Hong Kong protests: class boycott at Chinese Foundation Secondary School changed into brief gathering after alleged threat of expulsion

Hong Kong protests: class boycott at Chinese Foundation Secondary School changed into brief gathering after alleged threat of expulsion

The former school supervisor forbade students from boycotting class and allegedly said she could use her connections to help them get into university

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Students wanted to talk to the press at around 9.30am, but the school refused to open the gate.
Photo: Joanne Ma/SCMP

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Students and alumni of Chinese Foundation Secondary School stage a silent protest at the school's playground on Wednesday morning after the former school supervisor threatened students with expulsion for protesting.
Photo: Joanne Ma

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CFSS students were gathered at the school playground, despite the rain on Wednesday morning.
Photo: Joanne Ma/SCMP

[UPDATED 11:30AM]

About 80 students staged a silent protest in the school playground at Chinese Foundation Secondary School (CFSS) in Siu Sai Wan this morning, despite a warning from a former supervisor of the school.

About 100 alumni and students from nearby secondary schools also stood outside the school in a show of solidarity. Some fifty CFSS students observed the demonstration from some higher floors on campus.

At 7.35am, students wearing black masks and holding signs with slogans including “Five demands, not one less” and “There’s no crime in voicing [our opinions], there’s a reason for the class boycott”, entered the school and started gathering at the playground. They returned to their classrooms shortly after 8am.

Students explain why they chose to strike on the first day of school

The protest came after Annie Wu Suk-ching, a Hong Kong-based Chinese businesswoman, who is also a former supervisor of the school’s, allegedly forbade students from boycotting class yesterday, causing them to cancel the school strike activities and instead turn it into a silent gathering before class. 

According to an Instagram statement released by the student concern group at CFSS, in a meeting with Wu, she allegedly stated that students who participated in and organised the school strike would be expelled. 

She also allegedly said the staff involved in the strike would also be laid off. 

The wall outside of the school was spray painted with graffiti. This says, 'Annie Wu, shame on your suppression!'
Photo: Joanne Ma/SCMP

In a statement to the press, the concern group said some teachers had confirmed with them that the school would call on riot police forces to search students outside the school gates. 

Wu also allegedly said she could use her connections or issue letters of recommendation for students to get into universities easier, according to the statement.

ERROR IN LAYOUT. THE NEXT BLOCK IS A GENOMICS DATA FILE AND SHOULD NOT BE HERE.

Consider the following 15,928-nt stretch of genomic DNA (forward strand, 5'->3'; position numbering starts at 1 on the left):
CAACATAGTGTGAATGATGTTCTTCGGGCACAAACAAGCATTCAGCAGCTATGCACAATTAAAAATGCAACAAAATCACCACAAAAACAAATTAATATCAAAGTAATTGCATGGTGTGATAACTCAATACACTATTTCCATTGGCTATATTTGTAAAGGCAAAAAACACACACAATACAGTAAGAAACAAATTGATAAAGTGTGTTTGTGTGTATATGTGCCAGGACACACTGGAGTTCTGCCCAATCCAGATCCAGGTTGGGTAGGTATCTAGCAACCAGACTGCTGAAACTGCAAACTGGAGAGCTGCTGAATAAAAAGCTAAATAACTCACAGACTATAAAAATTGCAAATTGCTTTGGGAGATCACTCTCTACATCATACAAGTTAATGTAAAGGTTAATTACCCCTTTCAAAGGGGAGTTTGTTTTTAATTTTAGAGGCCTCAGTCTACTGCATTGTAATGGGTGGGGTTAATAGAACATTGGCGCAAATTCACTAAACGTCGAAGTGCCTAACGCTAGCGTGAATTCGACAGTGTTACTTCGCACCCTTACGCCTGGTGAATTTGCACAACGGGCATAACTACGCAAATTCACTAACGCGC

Young Post phoned the school office for an interview with principal Dickson Ho, but the request was refused. 

Summary of all the protests from the summer holiday

No riot police was seen on site. 

Kayden, a 16-year-old student at Lingnan Hang Yee Memorial Secondary School, a nearby school in Siu Sai Wan, led the supporters outside of CFSS in chanting slogans such as “We support you, students at CFSS!”

He told Young Post, “We came here to tell CFSS’s school principal that it’s the students’ right to boycott class, so they should be allowed to do that,” said Hayden, who did not wish to reveal his surname. 

An alumnus from CFSS, who wished to stay anonymous for privacy reasons, told Young Post, “I was furious when I saw yesterday’s statement, because I remember we were allowed to go on strike back in 2014, during the Umbrella movement... I just can’t accept that the school will actually expel student strikers now.”

Alumni and students from other nearby schools stood outside the school gates to show support for the current CFSS students.
Photo: Joanne Ma/SCMP

He added he also couldn’t stand the idea of the alleged offer of university places for compliance

The current HKUST student wanted to tell all CFSS students that they shouldn’t succumb to the "white terror" and that the alumni would always support them. 

He also said he understood that a lot of the teachers were pressured by the school. The group said they were only unhappy about the management of the school, rather than the teachers. 

At 9:32am, about eight students from the concern group hoped to speak to the press, but the school refused to open the gate. 

Alumni and people who stood outside the school chanted, “Open the gate, open the gate!”

Police officer allegedly tackles student outside school

Mr Dickson Ho, the principal of the school, came out from the school gate and spoke to the press at 10.50am. 

He said if students had parents’ permission to not attend classes, the school would not punish or expel them. 

Also, Ho said that they had never called the police or riot police, and that the information circulated online was false.

“We respect students’ demands and hope students will go to school as usual,” he added. 

He did not reply to any questions from the press.

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